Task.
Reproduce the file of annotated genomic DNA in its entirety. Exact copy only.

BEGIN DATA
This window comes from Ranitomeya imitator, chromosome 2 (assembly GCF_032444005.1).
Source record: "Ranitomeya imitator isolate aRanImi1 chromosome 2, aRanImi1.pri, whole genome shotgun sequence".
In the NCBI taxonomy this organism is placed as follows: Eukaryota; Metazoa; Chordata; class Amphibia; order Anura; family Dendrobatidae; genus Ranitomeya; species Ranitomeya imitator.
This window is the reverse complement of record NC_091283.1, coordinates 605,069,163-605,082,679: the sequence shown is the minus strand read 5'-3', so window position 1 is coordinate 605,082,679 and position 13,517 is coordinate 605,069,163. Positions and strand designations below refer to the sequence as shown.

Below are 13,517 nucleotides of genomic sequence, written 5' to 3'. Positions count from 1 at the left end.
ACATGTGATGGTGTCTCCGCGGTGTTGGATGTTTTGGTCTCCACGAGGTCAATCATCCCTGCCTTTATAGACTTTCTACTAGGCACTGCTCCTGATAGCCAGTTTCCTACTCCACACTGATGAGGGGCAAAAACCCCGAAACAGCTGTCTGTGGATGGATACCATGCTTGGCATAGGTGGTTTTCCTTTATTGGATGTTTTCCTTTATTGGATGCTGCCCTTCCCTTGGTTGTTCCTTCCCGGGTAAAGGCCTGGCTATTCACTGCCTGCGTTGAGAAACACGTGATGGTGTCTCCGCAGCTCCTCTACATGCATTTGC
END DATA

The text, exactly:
This window comes from Ranitomeya imitator, chromosome 2 (assembly GCF_032444005.1).
Source record: "Ranitomeya imitator isolate aRanImi1 chromosome 2, aRanImi1.pri, whole genome shotgun sequence".
In the NCBI taxonomy this organism is placed as follows: Eukaryota; Metazoa; Chordata; class Amphibia; order Anura; family Dendrobatidae; genus Ranitomeya; species Ranitomeya imitator.
This window is the reverse complement of record NC_091283.1, coordinates 605,069,163-605,082,679: the sequence shown is the minus strand read 5'-3', so window position 1 is coordinate 605,082,679 and position 13,517 is coordinate 605,069,163. Positions and strand designations below refer to the sequence as shown.

Below are 13,517 nucleotides of genomic sequence, written 5' to 3'. Positions count from 1 at the left end.
ACATGTGATGGTGTCTCCGCGGTGTTGGATGTTTTGGTCTCCACGAGGTCAATCATCCCTGCCTTTATAGACTTTCTACTAGGCACTGCTCCTGATAGCCAGTTTCCTACTCCACACTGATGAGGGGCAAAAACCCCGAAACAGCTGTCTGTGGATGGATACCATGCTTGGCATAGGTGGTTTTCCTTTATTGGATGTTTTCCTTTATTGGATGCTGCCCTTCCCTTGGTTGTTCCTTCCCGGGTAAAGGCCTGGCTATTCACTGCCTGCGTTGAGAAACACGTGATGGTGTCTCCGCAGCTCCTCTACATGCATTTGC